Lessons from OWS

By Hena Ashraf

What I’ve learned in the last few weeks at Occupy Wall Street:

I now know how to locate friends in a crowd of thousands of people.
I now know how communication can be amplified without any equipment, via the human microphone.
I now know that we truly do not need mainstream media in order for us to get attention.
I now know how hard it is to find crucial information about the next mobilization, in a movement that is mostly leaderless.
I now know that a significant strength of a leaderless movement is that there are no immediate easy targets.
I now know to be wary of disrupters and those who cause distractions in the space.
I now know how hard it is to fight oppressions such as racism and sexism in a space that’s supposedly anti-oppressive.
I now know how solidarity with critique is at times desperately needed.
I now know how two-faced our mayor truly is.
I now know that once our movement started to connect the struggles, the authorities attempted to shut us down.
I now know what its like to leave my home in the middle of the night to join a mass mobilization.
I now know what it feels like to be in a crowd of thousands during the early hours of the day, waiting for action.
I now know the euphoric feeling of what people power feels like.
I now know that these experiences have already changed me and will stay with me.
I now know what its like to experience a little bit of the immense challenges the protesters in the Arab uprisings have been enduring for months.

I now know how mass arrests and violence at the hands of the state can directly increase numbers in a movement.
I now know how to write and share about my experiences and how crucial it is that I and my friends do so.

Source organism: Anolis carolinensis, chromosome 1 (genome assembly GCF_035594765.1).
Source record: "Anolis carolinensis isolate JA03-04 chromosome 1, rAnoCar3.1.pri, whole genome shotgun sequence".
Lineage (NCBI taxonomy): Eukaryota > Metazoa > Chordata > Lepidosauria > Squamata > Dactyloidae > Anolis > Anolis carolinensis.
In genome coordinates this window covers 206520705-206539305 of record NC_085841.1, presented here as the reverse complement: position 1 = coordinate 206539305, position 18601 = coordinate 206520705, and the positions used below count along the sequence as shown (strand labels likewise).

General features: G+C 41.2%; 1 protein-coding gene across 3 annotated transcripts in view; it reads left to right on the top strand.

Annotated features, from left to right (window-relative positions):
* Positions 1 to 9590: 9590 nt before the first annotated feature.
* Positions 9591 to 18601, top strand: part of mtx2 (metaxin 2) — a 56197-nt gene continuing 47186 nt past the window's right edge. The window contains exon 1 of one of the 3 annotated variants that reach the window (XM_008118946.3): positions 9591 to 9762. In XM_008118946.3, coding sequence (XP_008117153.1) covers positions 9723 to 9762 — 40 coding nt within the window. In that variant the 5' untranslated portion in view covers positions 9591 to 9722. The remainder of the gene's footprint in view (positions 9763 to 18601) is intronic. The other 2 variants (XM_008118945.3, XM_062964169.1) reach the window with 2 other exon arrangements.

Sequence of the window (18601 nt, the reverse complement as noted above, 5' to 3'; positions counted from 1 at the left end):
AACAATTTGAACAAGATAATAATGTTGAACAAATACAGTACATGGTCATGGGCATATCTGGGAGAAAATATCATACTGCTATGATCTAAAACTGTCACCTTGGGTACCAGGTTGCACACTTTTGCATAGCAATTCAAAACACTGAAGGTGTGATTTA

I now know that sharing these experiences can help protesters in other cities improve their attempts at making their own protest spaces anti-oppressive.
I now know how to speak up. Its still hard and intimidating, but I know how to do it.

I know how crucial it is that this movement continues to grow, has sustainability, and improves in order for the participation and inclusion of everyone.

Photo via the Guardian


4 Comments to “Lessons from OWS”

  1. But does OWS really claim to be anti-oppressive? Is that stated anywhere or explicitly implied (does that even work?) anywhere? I never got that message from them.

    • sort of. these are the principles of solidarity that were recently adopted (and printed in the OWS journal).
      Engaging in direct and transparent participatory democracy;
      Exercising personal and collective responsibility;
      Recognizing individuals’ inherent privilege and the influence it has on all interactions;
      Empowering one another against all forms of oppression;
      Redefining how labor is valued;
      The sanctity of individual privacy;
      The belief that education is human right; and
      Endeavoring to practice and support wide application of open source.

      i’m sure they’re up on the NYCGA site somewhere but google took me here first: http://anonops.blogspot.com/2011/09/occupywallstreet-principles-of.html

  2. “anti-oppressive” means that you don’t like the fact that there are so many white people who are not “anti-racist” enough for your petty standards.

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